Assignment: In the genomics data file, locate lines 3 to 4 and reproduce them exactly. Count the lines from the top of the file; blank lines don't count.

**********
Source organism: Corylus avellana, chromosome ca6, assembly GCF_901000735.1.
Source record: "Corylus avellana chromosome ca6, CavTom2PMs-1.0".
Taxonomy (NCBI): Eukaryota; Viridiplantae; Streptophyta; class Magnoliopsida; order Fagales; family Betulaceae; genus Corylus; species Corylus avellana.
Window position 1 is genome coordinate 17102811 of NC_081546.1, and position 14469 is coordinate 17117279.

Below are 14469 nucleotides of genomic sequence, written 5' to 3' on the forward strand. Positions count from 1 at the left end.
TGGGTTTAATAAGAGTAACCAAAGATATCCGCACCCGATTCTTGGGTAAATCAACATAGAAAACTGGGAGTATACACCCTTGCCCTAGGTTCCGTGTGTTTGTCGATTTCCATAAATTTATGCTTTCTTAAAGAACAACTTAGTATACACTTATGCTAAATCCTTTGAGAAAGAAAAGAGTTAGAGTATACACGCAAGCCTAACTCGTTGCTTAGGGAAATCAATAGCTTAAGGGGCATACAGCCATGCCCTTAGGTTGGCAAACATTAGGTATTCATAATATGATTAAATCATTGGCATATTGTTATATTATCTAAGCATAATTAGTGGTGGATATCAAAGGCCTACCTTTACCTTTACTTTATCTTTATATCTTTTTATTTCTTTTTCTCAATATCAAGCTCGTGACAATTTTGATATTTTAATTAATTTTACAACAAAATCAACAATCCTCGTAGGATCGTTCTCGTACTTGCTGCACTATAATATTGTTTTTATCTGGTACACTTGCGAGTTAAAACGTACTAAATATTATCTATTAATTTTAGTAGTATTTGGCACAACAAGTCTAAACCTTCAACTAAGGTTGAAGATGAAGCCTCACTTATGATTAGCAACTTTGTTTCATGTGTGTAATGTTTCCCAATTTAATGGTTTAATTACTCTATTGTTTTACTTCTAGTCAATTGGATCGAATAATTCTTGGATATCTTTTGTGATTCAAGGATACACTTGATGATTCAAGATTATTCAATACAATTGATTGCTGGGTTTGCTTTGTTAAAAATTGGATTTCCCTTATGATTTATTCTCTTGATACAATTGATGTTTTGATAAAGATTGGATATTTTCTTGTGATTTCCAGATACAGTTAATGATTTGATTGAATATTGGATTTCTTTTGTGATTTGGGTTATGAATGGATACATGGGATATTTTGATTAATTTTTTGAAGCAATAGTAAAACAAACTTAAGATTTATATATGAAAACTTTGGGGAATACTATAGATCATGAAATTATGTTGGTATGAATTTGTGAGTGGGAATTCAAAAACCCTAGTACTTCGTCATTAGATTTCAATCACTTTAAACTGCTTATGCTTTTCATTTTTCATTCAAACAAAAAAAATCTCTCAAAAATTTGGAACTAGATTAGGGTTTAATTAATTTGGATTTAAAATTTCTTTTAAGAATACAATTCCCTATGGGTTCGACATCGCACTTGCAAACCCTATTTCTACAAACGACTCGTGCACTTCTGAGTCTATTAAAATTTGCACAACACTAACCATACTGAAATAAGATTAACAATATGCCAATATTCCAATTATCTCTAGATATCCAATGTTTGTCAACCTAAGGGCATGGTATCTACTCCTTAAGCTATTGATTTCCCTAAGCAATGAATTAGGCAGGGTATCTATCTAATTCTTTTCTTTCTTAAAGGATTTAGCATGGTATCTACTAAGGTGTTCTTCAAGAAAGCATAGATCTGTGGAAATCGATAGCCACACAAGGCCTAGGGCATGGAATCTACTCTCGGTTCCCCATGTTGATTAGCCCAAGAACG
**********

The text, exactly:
Taxonomy (NCBI): Eukaryota; Viridiplantae; Streptophyta; class Magnoliopsida; order Fagales; family Betulaceae; genus Corylus; species Corylus avellana.
Window position 1 is genome coordinate 17102811 of NC_081546.1, and position 14469 is coordinate 17117279.